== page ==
What in the world does that even mean? Who knows. But if you're a desk-jockey, it is likely that you have heard these terms. It is also possible that you have drank the kool-aid and actually used them.
Alright, enough of the buzzwords.
I've seen many cover letters and resumes lately full of buzzwords like the ones in the title of this post. I've even heard quite a few during interviews.
Buzzwords, idioms, and metaphors, can help us communicate. To be most effective, however, you need a commonality with the person you're talking to. And that's where the problem is. Most of the time, you don't have the familiarity with the interviewer to use buzzwords.
The greater risk is that the hiring manager may think you're using creative language to hide the fact that you have no idea what you're talking about. Use everyday language during the interview. For me, I use the teenager test, since we just happen to have a 13 year old in the house. I asked her if she knew what "low hanging fruit", "herding cats", and "mindshare" were. Of course, she did not. But when I described what they meant in regular language, she completely understood.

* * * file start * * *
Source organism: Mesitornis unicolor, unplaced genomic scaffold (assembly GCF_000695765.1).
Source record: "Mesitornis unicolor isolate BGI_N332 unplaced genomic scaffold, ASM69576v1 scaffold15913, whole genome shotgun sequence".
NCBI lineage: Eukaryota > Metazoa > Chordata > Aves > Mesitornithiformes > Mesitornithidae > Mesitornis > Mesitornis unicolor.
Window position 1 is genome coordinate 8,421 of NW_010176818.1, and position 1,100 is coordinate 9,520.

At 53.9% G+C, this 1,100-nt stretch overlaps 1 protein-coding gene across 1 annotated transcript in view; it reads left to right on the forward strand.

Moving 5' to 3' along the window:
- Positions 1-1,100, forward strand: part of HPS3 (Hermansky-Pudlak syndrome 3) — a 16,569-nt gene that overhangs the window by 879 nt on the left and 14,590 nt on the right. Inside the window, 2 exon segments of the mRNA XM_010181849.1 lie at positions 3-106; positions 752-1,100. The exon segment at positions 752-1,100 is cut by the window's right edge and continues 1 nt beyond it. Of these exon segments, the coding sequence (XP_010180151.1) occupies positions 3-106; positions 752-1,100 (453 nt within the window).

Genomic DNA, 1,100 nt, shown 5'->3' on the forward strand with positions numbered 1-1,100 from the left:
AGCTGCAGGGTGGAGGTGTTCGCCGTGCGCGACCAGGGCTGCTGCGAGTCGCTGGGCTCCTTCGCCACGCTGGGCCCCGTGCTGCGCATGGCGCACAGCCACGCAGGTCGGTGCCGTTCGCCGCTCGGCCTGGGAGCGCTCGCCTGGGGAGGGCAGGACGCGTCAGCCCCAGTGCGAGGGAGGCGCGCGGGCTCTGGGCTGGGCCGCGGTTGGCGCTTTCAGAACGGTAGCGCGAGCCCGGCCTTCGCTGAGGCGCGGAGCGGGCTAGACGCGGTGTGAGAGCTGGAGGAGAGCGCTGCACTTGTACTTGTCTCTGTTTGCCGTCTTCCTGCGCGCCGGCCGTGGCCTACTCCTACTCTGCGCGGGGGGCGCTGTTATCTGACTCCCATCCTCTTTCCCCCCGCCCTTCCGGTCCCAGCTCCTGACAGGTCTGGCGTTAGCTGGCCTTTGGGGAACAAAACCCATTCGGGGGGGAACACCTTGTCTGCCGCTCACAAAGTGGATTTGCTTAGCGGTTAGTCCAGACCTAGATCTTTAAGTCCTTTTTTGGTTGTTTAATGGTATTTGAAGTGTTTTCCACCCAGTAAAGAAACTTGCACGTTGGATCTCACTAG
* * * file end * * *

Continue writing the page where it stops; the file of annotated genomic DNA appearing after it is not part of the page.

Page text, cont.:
So, dump the buzzwords.
There can be an exception to the rule.
If you're interviewing with someone that uses a lot of buzzwords, not just an occasional one, then it might be okay to use them sparingly. Even then, it is still better to avoid buzzwords altogether.